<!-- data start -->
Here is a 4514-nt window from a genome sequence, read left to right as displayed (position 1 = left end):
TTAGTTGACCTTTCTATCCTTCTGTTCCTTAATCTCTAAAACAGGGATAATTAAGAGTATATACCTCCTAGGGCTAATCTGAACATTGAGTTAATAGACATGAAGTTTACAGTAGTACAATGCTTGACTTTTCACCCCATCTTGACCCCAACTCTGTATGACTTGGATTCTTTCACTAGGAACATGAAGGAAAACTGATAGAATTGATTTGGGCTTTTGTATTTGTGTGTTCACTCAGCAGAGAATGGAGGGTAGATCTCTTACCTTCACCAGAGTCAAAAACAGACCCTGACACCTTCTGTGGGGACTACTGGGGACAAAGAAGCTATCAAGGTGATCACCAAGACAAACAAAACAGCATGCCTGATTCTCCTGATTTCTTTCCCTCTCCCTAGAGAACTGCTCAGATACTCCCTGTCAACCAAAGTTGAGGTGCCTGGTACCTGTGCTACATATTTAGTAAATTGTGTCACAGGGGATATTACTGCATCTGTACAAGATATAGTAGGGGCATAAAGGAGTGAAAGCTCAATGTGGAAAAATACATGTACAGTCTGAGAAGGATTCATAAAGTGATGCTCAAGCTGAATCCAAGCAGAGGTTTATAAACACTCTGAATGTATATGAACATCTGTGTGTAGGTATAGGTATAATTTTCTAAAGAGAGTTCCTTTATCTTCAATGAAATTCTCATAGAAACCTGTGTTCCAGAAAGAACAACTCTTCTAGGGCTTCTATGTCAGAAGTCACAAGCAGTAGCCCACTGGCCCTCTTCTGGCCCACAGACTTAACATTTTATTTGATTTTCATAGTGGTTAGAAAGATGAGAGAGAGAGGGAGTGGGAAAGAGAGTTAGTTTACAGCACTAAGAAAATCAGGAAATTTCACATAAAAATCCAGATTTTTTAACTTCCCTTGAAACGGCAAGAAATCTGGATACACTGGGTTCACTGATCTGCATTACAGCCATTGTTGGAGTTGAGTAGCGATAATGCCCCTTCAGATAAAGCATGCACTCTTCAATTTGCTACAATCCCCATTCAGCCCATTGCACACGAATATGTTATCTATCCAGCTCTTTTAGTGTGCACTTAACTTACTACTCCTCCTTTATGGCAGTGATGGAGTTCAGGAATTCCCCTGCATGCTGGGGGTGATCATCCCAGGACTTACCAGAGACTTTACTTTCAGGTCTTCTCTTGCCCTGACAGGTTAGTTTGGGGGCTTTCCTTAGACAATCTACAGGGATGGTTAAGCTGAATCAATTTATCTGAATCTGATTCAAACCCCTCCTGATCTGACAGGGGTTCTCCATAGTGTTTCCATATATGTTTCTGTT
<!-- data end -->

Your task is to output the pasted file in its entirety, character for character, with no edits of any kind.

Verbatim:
Here is a 4514-nt window from a genome sequence, read left to right as displayed (position 1 = left end):
TTAGTTGACCTTTCTATCCTTCTGTTCCTTAATCTCTAAAACAGGGATAATTAAGAGTATATACCTCCTAGGGCTAATCTGAACATTGAGTTAATAGACATGAAGTTTACAGTAGTACAATGCTTGACTTTTCACCCCATCTTGACCCCAACTCTGTATGACTTGGATTCTTTCACTAGGAACATGAAGGAAAACTGATAGAATTGATTTGGGCTTTTGTATTTGTGTGTTCACTCAGCAGAGAATGGAGGGTAGATCTCTTACCTTCACCAGAGTCAAAAACAGACCCTGACACCTTCTGTGGGGACTACTGGGGACAAAGAAGCTATCAAGGTGATCACCAAGACAAACAAAACAGCATGCCTGATTCTCCTGATTTCTTTCCCTCTCCCTAGAGAACTGCTCAGATACTCCCTGTCAACCAAAGTTGAGGTGCCTGGTACCTGTGCTACATATTTAGTAAATTGTGTCACAGGGGATATTACTGCATCTGTACAAGATATAGTAGGGGCATAAAGGAGTGAAAGCTCAATGTGGAAAAATACATGTACAGTCTGAGAAGGATTCATAAAGTGATGCTCAAGCTGAATCCAAGCAGAGGTTTATAAACACTCTGAATGTATATGAACATCTGTGTGTAGGTATAGGTATAATTTTCTAAAGAGAGTTCCTTTATCTTCAATGAAATTCTCATAGAAACCTGTGTTCCAGAAAGAACAACTCTTCTAGGGCTTCTATGTCAGAAGTCACAAGCAGTAGCCCACTGGCCCTCTTCTGGCCCACAGACTTAACATTTTATTTGATTTTCATAGTGGTTAGAAAGATGAGAGAGAGAGGGAGTGGGAAAGAGAGTTAGTTTACAGCACTAAGAAAATCAGGAAATTTCACATAAAAATCCAGATTTTTTAACTTCCCTTGAAACGGCAAGAAATCTGGATACACTGGGTTCACTGATCTGCATTACAGCCATTGTTGGAGTTGAGTAGCGATAATGCCCCTTCAGATAAAGCATGCACTCTTCAATTTGCTACAATCCCCATTCAGCCCATTGCACACGAATATGTTATCTATCCAGCTCTTTTAGTGTGCACTTAACTTACTACTCCTCCTTTATGGCAGTGATGGAGTTCAGGAATTCCCCTGCATGCTGGGGGTGATCATCCCAGGACTTACCAGAGACTTTACTTTCAGGTCTTCTCTTGCCCTGACAGGTTAGTTTGGGGGCTTTCCTTAGACAATCTACAGGGATGGTTAAGCTGAATCAATTTATCTGAATCTGATTCAAACCCCTCCTGATCTGACAGGGGTTCTCCATAGTGTTTCCATATATGTTTCTGTT